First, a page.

An interesting point in The Telegraph (a week or so old, but I just came across it at EU Referendum.)

The EU textile quotas that are causing all this trouble lately were introduced in haste back in June. Viewed in the cold light of day, they were particularly badly implemented (leaving aside the fact that they were a stupid idea in the first place), and it might seem reasonable to try to reverse them.

The interesting issue, however, is Qualified Majority Voting. The regulation was passed under QMV, which requires 232 out of 321 votes, AND a majority of countries, AND countries constituting 62% of EU population. link

To have prevented the measure would, therefore, have required 89 out of 321 votes, or countries constituting 39% of EU population. To reverse the measure now, however needs 232 votes and 62% of population – vastly more than would have served to block it in the first place. The unwise decision, therefore, is practically set in stone.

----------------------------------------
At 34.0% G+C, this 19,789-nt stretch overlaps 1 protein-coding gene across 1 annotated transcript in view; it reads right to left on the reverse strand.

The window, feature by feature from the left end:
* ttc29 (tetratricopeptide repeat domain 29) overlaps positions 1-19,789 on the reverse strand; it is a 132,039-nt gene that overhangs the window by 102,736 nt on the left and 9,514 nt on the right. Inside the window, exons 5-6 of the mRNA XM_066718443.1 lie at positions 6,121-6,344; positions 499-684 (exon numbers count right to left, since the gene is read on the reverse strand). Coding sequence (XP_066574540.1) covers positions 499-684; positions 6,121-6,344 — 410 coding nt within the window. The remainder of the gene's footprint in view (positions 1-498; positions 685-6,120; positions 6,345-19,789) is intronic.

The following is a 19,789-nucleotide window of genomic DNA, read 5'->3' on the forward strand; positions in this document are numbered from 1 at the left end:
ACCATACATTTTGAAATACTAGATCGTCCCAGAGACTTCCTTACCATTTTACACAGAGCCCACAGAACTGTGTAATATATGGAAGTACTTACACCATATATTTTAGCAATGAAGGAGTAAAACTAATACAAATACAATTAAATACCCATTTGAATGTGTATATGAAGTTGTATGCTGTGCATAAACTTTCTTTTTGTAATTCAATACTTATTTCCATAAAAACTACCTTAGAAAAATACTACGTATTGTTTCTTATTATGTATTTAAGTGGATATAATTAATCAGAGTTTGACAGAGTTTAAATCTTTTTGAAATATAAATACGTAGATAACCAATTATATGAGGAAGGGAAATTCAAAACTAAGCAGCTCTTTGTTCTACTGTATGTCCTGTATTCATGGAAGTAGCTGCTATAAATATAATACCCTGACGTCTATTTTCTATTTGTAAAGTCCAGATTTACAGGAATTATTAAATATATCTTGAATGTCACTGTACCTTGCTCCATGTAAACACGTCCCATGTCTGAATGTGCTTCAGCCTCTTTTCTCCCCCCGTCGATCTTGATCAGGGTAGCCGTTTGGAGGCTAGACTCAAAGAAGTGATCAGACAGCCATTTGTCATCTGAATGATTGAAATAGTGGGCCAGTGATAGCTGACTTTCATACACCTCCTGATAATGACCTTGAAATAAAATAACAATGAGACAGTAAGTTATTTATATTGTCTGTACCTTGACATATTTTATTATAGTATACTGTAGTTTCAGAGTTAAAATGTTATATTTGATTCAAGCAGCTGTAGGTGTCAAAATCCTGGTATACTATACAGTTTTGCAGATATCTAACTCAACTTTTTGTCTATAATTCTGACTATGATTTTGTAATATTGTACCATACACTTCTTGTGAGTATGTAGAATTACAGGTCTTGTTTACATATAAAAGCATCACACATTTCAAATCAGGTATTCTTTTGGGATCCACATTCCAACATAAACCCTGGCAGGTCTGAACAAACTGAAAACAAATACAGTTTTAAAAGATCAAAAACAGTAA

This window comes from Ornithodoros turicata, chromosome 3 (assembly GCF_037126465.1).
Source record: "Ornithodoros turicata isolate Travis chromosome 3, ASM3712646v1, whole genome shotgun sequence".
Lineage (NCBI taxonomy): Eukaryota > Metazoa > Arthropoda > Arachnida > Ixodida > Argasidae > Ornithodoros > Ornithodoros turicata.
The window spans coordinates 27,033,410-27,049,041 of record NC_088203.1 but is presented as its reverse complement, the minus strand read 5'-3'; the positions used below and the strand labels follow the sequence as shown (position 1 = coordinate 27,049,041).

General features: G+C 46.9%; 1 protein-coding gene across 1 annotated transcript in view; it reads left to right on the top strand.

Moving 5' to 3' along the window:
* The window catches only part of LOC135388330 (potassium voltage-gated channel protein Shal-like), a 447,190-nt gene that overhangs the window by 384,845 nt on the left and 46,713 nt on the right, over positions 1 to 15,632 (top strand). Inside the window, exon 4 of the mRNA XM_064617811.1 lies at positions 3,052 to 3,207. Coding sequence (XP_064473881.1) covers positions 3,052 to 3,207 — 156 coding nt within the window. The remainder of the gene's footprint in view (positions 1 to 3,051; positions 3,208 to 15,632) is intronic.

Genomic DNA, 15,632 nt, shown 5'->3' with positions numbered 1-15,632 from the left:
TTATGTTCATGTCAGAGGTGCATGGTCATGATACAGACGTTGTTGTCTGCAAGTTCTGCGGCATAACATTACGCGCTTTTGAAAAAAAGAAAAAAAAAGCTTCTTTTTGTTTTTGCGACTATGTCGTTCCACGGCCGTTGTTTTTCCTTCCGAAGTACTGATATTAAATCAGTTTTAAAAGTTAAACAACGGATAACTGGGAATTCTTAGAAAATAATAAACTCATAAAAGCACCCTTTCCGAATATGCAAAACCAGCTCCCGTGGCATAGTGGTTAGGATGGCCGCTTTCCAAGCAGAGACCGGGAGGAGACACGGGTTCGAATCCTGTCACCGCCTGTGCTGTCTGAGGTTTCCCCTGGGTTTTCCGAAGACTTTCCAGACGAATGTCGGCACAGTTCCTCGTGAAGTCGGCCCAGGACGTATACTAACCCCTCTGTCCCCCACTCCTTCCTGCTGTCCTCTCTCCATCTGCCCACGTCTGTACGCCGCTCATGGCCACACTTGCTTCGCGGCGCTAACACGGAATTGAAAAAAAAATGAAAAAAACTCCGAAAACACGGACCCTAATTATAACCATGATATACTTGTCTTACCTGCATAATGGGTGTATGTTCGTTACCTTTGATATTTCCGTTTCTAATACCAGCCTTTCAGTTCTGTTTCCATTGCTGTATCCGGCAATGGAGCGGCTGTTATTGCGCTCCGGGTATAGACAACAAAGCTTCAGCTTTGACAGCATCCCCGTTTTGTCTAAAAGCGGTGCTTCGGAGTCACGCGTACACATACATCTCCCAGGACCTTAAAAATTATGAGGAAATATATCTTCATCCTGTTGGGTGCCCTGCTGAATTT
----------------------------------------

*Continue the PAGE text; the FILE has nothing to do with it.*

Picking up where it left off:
While I’ve looked at organisational features before, this implication of “supermajority” type voting hadn’t occured to me. In general, since I see legislative productivity as a bad thing, making it more difficult to pass legislation (via things like QMV) would strike me as beneficial. But this “trap” effect of supermajority votes could have nasty side-effects. If it is very much harder to reverse a measure than prevent it, there is greater incentive to use deceit or panic to achieve political aims. In an ordinary-majority system, it is still easier to prevent measures than reverse them, but a body “insulted” by being bamboozled by a minority into passing what it later regards as a bad law is likely to take revenge by reversing it.

But with supermajority voting, even a majority will be unable to do so. When combined with the lack of popular oversight and accountability of the EU institutions, that produces a huge incentive for dishonesty, artificial hysteria and generally bad politics.